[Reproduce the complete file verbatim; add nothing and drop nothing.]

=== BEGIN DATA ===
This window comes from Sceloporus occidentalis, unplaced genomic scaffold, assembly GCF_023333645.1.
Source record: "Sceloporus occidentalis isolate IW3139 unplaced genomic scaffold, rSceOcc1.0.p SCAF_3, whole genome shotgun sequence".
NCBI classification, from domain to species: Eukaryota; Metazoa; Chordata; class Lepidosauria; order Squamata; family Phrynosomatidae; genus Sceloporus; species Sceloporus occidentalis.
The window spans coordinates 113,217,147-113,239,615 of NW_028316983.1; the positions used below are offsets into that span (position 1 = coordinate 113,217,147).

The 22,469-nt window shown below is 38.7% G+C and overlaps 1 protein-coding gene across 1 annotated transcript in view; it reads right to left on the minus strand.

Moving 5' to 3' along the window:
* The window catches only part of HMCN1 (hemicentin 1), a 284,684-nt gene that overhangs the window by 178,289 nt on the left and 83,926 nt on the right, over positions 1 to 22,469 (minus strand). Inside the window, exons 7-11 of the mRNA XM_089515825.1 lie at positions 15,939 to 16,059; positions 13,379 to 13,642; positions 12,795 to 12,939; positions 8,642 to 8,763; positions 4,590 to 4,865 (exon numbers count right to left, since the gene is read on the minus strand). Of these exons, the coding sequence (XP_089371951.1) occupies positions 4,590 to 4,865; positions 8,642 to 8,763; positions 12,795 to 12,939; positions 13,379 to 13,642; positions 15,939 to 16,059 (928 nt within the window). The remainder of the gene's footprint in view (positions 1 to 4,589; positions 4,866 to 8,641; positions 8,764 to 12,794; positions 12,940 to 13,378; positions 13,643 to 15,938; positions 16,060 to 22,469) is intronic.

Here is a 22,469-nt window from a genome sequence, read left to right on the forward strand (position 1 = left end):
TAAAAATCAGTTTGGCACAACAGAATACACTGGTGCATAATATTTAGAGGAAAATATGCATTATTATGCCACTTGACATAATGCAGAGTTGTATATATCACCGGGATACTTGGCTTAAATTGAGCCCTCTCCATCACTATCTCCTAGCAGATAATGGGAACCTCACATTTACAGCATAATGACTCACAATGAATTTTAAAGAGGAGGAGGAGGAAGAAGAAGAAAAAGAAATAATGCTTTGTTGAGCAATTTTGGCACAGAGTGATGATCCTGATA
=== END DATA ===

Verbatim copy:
This window comes from Sceloporus occidentalis, unplaced genomic scaffold, assembly GCF_023333645.1.
Source record: "Sceloporus occidentalis isolate IW3139 unplaced genomic scaffold, rSceOcc1.0.p SCAF_3, whole genome shotgun sequence".
NCBI classification, from domain to species: Eukaryota; Metazoa; Chordata; class Lepidosauria; order Squamata; family Phrynosomatidae; genus Sceloporus; species Sceloporus occidentalis.
The window spans coordinates 113,217,147-113,239,615 of NW_028316983.1; the positions used below are offsets into that span (position 1 = coordinate 113,217,147).

The 22,469-nt window shown below is 38.7% G+C and overlaps 1 protein-coding gene across 1 annotated transcript in view; it reads right to left on the minus strand.

Moving 5' to 3' along the window:
* The window catches only part of HMCN1 (hemicentin 1), a 284,684-nt gene that overhangs the window by 178,289 nt on the left and 83,926 nt on the right, over positions 1 to 22,469 (minus strand). Inside the window, exons 7-11 of the mRNA XM_089515825.1 lie at positions 15,939 to 16,059; positions 13,379 to 13,642; positions 12,795 to 12,939; positions 8,642 to 8,763; positions 4,590 to 4,865 (exon numbers count right to left, since the gene is read on the minus strand). Of these exons, the coding sequence (XP_089371951.1) occupies positions 4,590 to 4,865; positions 8,642 to 8,763; positions 12,795 to 12,939; positions 13,379 to 13,642; positions 15,939 to 16,059 (928 nt within the window). The remainder of the gene's footprint in view (positions 1 to 4,589; positions 4,866 to 8,641; positions 8,764 to 12,794; positions 12,940 to 13,378; positions 13,643 to 15,938; positions 16,060 to 22,469) is intronic.

Here is a 22,469-nt window from a genome sequence, read left to right on the forward strand (position 1 = left end):
TAAAAATCAGTTTGGCACAACAGAATACACTGGTGCATAATATTTAGAGGAAAATATGCATTATTATGCCACTTGACATAATGCAGAGTTGTATATATCACCGGGATACTTGGCTTAAATTGAGCCCTCTCCATCACTATCTCCTAGCAGATAATGGGAACCTCACATTTACAGCATAATGACTCACAATGAATTTTAAAGAGGAGGAGGAGGAAGAAGAAGAAAAAGAAATAATGCTTTGTTGAGCAATTTTGGCACAGAGTGATGATCCTGATA